The gonadotropic axis is sensitive to environmental cues not only in aldult, but also during childhood (puberty) as well as in the course of the development in utero (foetal programming). Our goal is to identify the time-windows and humoral factors that are key to the setting up of Kiss and RFRP3 networks in vivo, and to understand how these early events impact functioning and plasticity of the system in adults and throughout aging. We also develop specific in vitro models (e.g. neurosphere assays and stable cell lines) to evaluate the impact of TH and sex steroids on Kiss neurons.

Ontogénèse des neurones Kiss

Figure 3 – A: Ontogeny of Kiss neurons ;  double immunofluorescence for Kiss (green) and BrdU (red) in the arcuate nucleus of the adult rat follwoing in utero injection of BrdU (Desroziers et al 2012, J.Neuroendo.). B: Mapping of Kiss cells in the foetal hypothalamus of Kiss1-GFP mice (Alfaïa et Franceschini, unpublished). C: Neurosphere assay reveals the presence of stem cells in the subventricular zone in ault pig (Liard and Moyse 2013)

Synthetic analogues of Kiss for breeding control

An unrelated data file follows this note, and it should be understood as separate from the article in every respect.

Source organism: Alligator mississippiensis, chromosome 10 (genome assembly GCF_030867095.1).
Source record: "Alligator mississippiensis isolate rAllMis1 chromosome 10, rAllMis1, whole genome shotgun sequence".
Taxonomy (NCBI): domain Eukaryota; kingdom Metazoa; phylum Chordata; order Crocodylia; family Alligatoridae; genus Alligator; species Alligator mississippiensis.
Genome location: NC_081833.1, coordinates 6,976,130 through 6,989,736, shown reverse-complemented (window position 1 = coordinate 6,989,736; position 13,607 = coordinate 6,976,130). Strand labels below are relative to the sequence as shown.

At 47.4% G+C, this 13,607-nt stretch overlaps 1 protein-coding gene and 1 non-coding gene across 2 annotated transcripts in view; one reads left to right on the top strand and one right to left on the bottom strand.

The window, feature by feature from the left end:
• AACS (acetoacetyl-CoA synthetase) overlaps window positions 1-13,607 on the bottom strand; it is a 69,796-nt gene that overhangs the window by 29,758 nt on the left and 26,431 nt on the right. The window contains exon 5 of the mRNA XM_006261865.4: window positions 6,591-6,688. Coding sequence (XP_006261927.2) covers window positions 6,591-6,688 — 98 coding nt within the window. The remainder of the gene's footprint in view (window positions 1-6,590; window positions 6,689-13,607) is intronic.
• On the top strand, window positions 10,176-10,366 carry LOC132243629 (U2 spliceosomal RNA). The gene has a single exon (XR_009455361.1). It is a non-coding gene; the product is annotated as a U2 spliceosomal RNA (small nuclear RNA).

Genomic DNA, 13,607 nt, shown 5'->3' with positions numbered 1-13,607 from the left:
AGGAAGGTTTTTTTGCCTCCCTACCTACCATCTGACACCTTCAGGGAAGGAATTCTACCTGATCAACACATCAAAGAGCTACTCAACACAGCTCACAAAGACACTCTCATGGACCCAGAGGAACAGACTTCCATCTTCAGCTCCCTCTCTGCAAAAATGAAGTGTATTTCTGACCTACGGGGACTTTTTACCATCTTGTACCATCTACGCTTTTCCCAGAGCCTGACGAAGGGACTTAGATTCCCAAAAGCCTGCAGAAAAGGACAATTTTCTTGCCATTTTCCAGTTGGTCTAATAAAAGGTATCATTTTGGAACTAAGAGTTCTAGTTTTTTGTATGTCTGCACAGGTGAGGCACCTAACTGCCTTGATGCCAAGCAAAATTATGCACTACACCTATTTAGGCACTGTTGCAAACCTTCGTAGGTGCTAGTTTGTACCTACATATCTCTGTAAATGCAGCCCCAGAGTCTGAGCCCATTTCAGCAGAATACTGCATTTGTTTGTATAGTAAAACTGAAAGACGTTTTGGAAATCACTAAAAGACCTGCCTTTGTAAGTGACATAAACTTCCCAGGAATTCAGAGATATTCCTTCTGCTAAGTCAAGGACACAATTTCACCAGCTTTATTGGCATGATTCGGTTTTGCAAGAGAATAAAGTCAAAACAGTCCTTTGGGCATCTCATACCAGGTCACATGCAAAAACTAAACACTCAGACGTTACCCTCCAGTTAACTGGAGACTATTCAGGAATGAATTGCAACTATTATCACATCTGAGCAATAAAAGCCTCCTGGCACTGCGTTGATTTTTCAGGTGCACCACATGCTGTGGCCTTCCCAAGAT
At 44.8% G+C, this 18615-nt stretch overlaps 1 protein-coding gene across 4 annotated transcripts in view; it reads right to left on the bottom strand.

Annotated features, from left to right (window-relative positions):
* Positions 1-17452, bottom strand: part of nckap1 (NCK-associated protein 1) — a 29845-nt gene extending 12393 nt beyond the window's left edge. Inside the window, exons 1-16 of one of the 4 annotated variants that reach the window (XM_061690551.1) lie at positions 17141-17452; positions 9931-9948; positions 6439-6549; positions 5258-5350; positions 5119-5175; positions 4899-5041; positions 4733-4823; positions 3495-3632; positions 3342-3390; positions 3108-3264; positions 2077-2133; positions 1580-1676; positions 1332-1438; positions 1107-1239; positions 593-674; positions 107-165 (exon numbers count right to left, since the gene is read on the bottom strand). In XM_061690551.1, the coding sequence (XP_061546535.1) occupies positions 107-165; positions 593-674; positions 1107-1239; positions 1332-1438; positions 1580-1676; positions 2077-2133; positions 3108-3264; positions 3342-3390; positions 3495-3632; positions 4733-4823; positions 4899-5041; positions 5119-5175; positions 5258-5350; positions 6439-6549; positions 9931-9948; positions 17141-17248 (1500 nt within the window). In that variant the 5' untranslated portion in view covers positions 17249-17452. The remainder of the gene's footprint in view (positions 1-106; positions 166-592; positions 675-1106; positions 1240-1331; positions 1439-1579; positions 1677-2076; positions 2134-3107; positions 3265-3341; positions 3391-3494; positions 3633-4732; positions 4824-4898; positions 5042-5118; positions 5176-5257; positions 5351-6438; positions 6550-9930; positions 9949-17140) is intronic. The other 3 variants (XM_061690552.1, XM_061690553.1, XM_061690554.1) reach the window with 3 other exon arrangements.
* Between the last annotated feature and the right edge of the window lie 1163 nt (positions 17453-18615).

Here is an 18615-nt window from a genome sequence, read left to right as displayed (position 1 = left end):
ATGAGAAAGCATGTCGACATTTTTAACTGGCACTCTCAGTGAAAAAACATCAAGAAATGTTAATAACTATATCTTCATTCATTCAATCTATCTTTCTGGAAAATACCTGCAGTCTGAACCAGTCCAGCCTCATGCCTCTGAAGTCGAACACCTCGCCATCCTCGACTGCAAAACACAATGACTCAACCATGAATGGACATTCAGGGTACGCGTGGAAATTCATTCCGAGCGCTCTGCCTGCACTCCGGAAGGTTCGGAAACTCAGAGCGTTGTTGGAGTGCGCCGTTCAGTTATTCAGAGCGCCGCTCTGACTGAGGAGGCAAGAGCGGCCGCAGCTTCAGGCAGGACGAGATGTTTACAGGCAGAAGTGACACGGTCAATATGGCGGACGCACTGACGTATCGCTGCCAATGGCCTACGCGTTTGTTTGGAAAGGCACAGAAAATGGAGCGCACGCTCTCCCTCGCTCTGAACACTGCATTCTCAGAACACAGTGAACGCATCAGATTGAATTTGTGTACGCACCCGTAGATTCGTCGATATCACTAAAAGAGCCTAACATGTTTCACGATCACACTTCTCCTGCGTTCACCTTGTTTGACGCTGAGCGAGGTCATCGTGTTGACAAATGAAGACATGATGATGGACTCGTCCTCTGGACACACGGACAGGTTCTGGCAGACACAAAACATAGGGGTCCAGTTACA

This project combines basic and applied research and aims at developing synthetic analogues of Kiss. The use of such molecules appears an interesting and promising alternative to current hormonal treatments and their undesirable drawbacks


Chemical structure of the endogenous Kiss10 neuropeptide

Figure 4 – A: Chemical structure of the endogenous Kiss10 neuropeptide. B: Rational design yielded novel molecules with potencies similar to that of Kiss, but improved resistance to degradation; the molecule shown here is one such example. C: Injection of a very low dose of the molecule shown in panel B to anestrus ewes induces a sustained increase in plasma LH concentration (Beltramo et al 2015).

Figure 4 – A: Chemical structure of the endogenous Kiss10 neuropeptide. B: Rational design yielded novel molecules with potencies similar to that of Kiss, but improved resistance to degradation; the molecule shown here is one such example. C: Injection of a very low dose of the molecule shown in panel B to anestrus ewes induces a sustained increase in plasma LH concentration (Beltramo et al 2015).

See also